Automation is one of the biggest keys to maximizing your productivity. Think about how painstaking everyday desk work would be if simple shortcuts like Ctrl+A, to select all text, or Ctrl+LMB (left-click), to open a link in a new tab, didn’t exist.

Modern browsers do a good job of covering the shortcut-key basics, like jumping between tabs, changing your zoom level, stopping a page from loading, and more. However, autoscrolling is largely overlooked despite being extremely useful.

If you have an external mouse and you’re running Windows, there’s a good chance that you’re able to middle-click. Middle-clicking on an area of a webpage, in most modern browsers, will turn your cursor into a multidirectional crosshair. When you move the mouse in a direction away from the starting point of that crosshair, the page will begin to automatically scroll.

However, did you know that users running Mac and Linux aren’t offered this functionality at all? Some websites may explicitly block auto-scrolling, too. It’s also possible that you’re on Windows but you don’t have a mouse with the ability to middle-click, or your laptop’s trackpad doesn’t support three-finger clicking. In these cases, you’re out of luck—or are you?

Luckily for you, there are a few solutions. The two best that I’ve found come in the form of an extension, available for Chrome, and a bookmarklet, compatible with every modern browser with JavaScript support and a bookmarks bar.

Google Chrome: Use the AutoScroll Extension

If you’re using Chrome, it’s much easier to use an extension built specifically for the browser to achieve this. We’ve found that no other Chrome extension is as good as AutoScroll when it comes to mimicking the auto-scrolling functionality of Windows’ middle-click.

To install AutoScroll, navigate to the extension page and click the Add to Chrome button. When complete, you should see a multidirectional crosshair appear in your extensions bar, which is to the right of your address bar.

You’ll need to restart Chrome for the extension to work correctly. You can either do that by manually closing and reopening your browser or, if you’d like to preserve your tabs, you can type “chrome://restart” into your address bar and hit the Enter key.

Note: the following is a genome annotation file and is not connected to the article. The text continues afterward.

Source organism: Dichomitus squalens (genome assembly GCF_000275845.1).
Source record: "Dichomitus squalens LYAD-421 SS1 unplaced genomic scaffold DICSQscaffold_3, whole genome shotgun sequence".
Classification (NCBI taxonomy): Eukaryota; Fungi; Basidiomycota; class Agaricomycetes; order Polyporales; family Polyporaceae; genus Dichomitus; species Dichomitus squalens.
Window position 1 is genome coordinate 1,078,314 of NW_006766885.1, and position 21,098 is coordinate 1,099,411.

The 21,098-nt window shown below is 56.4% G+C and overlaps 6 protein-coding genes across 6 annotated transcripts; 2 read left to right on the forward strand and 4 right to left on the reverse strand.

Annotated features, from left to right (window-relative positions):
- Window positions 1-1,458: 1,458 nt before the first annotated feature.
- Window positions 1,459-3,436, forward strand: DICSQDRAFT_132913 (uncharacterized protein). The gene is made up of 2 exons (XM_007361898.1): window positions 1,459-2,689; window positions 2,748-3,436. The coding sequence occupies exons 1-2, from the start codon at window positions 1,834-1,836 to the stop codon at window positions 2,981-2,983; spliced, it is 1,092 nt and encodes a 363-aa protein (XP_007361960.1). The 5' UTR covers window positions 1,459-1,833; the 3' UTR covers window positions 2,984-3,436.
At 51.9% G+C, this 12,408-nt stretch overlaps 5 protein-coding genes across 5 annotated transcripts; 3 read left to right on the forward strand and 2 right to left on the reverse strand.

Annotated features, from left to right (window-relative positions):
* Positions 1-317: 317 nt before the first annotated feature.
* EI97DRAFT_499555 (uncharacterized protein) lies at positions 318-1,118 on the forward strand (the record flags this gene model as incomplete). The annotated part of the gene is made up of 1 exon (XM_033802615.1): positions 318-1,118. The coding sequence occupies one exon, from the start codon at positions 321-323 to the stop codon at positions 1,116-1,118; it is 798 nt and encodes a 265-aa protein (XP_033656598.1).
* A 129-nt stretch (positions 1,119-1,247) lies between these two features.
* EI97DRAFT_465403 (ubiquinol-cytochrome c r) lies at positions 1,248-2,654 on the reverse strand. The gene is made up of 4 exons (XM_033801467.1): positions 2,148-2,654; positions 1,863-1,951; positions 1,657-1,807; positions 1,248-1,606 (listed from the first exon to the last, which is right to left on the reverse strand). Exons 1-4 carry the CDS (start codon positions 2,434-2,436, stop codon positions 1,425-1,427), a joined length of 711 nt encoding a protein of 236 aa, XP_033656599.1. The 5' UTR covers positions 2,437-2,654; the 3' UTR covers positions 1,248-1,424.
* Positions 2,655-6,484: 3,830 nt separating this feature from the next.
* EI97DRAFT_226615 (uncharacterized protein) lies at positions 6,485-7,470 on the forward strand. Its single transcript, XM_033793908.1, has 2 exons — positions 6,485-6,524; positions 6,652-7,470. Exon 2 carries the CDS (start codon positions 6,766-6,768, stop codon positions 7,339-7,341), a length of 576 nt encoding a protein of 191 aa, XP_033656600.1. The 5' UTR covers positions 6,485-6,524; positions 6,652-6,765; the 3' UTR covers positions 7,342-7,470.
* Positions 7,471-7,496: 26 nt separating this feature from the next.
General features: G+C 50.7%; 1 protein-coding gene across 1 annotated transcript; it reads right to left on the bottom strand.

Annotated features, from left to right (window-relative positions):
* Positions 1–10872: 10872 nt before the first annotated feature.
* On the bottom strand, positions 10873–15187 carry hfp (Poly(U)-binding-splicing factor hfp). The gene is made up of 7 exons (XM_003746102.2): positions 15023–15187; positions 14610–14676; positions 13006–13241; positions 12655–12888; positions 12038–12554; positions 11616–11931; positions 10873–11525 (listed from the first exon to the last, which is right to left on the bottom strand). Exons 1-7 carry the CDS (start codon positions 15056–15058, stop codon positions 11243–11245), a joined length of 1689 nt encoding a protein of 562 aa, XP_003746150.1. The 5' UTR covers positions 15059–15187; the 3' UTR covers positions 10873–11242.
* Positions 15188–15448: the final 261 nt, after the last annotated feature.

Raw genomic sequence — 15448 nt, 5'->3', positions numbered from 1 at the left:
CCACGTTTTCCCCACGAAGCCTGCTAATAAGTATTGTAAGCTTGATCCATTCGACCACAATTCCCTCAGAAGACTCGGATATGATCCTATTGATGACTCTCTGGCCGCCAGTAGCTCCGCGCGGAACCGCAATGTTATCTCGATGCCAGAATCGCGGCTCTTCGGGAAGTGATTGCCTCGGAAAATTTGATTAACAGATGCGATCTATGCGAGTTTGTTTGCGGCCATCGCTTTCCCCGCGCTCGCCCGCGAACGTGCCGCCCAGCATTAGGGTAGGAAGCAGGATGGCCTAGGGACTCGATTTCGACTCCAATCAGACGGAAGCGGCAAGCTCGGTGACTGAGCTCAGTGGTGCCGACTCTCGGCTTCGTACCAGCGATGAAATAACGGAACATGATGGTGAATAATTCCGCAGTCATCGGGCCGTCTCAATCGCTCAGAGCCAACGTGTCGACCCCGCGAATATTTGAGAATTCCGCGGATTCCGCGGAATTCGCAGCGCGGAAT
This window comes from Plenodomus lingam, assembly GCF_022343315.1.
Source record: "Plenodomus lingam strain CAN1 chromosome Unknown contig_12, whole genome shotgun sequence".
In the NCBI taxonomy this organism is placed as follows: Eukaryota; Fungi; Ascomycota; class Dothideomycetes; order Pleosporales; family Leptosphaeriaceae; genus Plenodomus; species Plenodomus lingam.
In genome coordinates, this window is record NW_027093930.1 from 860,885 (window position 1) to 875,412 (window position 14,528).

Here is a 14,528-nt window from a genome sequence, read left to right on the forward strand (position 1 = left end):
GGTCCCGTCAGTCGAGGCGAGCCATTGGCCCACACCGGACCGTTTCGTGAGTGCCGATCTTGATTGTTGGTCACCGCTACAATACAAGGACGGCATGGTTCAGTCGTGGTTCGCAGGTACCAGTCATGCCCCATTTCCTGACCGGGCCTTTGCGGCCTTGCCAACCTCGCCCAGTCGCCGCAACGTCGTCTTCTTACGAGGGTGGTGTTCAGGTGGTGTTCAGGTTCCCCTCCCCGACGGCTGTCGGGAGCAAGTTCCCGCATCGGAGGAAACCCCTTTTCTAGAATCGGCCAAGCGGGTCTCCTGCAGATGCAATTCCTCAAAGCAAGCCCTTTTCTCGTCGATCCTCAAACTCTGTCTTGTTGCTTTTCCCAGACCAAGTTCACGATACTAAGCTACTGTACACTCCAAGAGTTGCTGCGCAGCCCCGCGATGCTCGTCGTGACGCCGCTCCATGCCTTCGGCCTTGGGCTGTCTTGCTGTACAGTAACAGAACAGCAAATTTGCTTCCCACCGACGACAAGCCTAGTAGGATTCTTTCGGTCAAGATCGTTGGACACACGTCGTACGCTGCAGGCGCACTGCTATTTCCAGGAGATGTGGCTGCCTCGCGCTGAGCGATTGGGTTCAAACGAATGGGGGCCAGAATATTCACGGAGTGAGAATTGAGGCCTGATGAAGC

Upon restarting Chrome, right-click the AutoScroll extension icon and select Options.

The options here are all self-explanatory other than the ones in the Basic table. These options allow you to set a range of pixels that your cursor must remain within for auto-scrolling to activate.

The only initial changes that we recommend making here are optionally disabling one of the two bottom options in the Basic table. If you already use the MMB (middle-click) or Ctrl+LMB (left-click) shortcuts for other things, you may want to disable one of them to prevent conflicts.

After, test how AutoScroll feels by going to a website with scrollable content—I suggest Help Desk Geek. Press MMB or Ctrl+LMB to see if the extension is working. You should then see a bidirectional crosshair under your cursor. Despite it only visually displaying up and down as directions, you can also scroll left, right, and any way diagonally.

Other Browsers: Use the Autoscroll Bookmarklet

If you don’t use Google Chrome, or even if you do and would rather use a bookmarklet, there’s a solid solution for you. All that’s required is for your browser to support JavaScript and have a bookmarks bar. This includes, but is not limited to, Chrome, Firefox, Opera, Safari, and Internet Explorer.

The Autoscroll bookmarklet was developed by Tim Harper in 2008 and still works today. To use it, simply enable your browser’s bookmarks bar, which is usually below the address bar, click and hold on the large “Autoscroll” link on the page, and drag it up into your bookmarks bar.

If you’re having difficulty finding where to enable your bookmarks bar, right-click around the address bar area of your browser’s UI. You should see an option to enable it there, though it may be referred to as the favorites bar in some browsers.

If done properly, you should see a new bookmark in your bookmarks bar that reads “Autoscroll”. Shown below is how it appears in Firefox, but it should look similar in every modern web browser.

This little bookmarklet is powerful. To ensure that it’s working in your current browser, give it a click on any scrollable webpage. The default speed is very slow, but you should then notice it scrolling down. You can use the following keyboard shortcuts to control the Autoscroll bookmarklet while scrolling is in progress:

  • 0–9 — Sets scroll speed (higher is faster)
  • – (minus) — Decreases scroll speed
  • = (equals) — Increases scroll speed
  • Shift+- (minus) — Rapidly decreases scroll speed
  • Shift+= (equals) — Rapidly increases scroll speed
  • Q — Quits scrolling

Both of these solutions should provide you with all the tools you need to automatically scroll as you read, reach the bottom of an “infinitely” scrolling webpage, and whatever other purposes you need auto-scrolling for. Enjoy!